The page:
FIG. 2 depicts a system 200 to retrieve stored data and includes a data storage device 202 that is coupled to a host device 230. The data storage device 202 includes a memory 204 and a controller 206. The data storage device 202 is configured to store a plurality of codeword representations of codewords and a metadata representation of a set of metadata bits at the memory 204 and to read the stored codeword representations and the metadata representation from the memory 204. The data storage device 202 is also configured to combine the metadata representation with each of the plurality of codeword representations to generate a plurality of extended codeword representations, to decode each of the extended codeword representations to generate a plurality of decoded extended data words, and to parse the decoded extended data words to generate a plurality of decoded data words. The data storage device 202 may correspond to the data storage device 102 of FIG. 1.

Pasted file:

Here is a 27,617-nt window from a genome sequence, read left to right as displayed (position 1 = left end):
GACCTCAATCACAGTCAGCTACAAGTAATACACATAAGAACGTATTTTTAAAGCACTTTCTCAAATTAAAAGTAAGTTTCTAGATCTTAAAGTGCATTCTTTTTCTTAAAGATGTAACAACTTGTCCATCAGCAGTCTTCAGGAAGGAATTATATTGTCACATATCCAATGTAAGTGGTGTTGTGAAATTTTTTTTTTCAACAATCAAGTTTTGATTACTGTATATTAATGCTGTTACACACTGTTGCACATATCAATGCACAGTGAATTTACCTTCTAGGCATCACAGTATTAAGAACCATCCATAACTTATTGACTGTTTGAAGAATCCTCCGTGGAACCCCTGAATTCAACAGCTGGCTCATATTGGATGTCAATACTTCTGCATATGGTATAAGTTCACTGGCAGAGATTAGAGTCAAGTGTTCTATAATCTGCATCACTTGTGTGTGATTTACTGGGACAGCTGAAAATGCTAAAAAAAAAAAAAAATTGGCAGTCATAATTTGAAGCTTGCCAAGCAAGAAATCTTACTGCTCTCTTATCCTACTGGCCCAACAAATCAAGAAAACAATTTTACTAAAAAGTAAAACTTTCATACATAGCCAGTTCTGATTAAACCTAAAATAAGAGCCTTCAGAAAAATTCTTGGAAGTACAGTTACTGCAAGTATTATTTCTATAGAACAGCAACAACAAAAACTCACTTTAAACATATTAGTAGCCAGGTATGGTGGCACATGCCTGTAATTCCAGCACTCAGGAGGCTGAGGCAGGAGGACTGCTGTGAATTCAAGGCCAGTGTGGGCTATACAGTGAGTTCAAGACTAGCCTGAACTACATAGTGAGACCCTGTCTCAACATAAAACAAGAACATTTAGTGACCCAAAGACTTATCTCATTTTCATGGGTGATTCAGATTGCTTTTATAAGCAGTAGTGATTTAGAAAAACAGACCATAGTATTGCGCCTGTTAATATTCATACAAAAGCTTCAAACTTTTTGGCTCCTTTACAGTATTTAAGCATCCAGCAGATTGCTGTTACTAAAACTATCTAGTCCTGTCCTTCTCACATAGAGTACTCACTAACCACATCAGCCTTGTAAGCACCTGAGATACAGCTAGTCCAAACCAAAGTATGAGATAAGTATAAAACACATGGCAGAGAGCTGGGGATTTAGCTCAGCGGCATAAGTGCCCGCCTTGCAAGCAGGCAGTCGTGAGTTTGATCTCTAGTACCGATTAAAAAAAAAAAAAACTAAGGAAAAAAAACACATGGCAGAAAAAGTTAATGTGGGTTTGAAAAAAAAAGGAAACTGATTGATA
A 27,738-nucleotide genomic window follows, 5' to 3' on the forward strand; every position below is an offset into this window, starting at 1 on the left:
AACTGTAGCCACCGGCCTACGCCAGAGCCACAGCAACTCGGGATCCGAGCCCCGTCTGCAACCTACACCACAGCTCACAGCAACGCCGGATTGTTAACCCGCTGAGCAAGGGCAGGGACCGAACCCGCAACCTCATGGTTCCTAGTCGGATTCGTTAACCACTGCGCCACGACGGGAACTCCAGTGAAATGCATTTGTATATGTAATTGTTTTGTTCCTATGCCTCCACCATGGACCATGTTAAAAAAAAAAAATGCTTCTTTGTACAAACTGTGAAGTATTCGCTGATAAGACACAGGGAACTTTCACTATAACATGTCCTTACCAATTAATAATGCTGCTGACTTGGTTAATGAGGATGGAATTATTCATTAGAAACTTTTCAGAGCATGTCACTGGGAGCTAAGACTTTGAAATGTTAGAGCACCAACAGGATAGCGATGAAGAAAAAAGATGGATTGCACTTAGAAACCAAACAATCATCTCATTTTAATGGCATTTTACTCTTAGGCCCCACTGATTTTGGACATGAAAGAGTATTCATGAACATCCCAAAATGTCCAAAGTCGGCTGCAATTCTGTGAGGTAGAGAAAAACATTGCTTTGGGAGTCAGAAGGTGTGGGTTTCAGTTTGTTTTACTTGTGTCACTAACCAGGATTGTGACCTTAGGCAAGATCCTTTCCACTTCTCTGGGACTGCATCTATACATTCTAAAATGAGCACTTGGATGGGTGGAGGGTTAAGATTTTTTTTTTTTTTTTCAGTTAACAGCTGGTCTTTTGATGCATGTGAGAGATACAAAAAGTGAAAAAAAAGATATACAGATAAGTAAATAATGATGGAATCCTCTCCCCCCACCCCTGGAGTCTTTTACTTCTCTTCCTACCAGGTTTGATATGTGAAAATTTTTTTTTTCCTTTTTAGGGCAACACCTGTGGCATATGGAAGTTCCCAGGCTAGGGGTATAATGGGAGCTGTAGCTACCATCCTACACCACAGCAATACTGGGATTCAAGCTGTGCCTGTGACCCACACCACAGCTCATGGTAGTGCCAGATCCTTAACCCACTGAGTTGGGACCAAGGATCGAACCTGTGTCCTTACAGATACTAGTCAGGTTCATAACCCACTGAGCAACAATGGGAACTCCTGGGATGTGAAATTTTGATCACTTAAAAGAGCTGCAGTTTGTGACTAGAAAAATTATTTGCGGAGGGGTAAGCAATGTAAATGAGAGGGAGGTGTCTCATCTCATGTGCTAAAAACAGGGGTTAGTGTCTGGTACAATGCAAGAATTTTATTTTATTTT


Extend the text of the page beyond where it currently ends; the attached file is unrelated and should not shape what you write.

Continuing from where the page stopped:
The host device 230 may be a device that is configured to be operatively coupled to the data storage device 202, such as a mobile telephone, a music or video player, a personal digital assistant (PDA), a gaming device, an electronic-book reader, a camera, a computer (such as a laptop or notebook computer), any other electronic device, or any combination thereof. The host device 230 is configured to send data to the data storage device 202.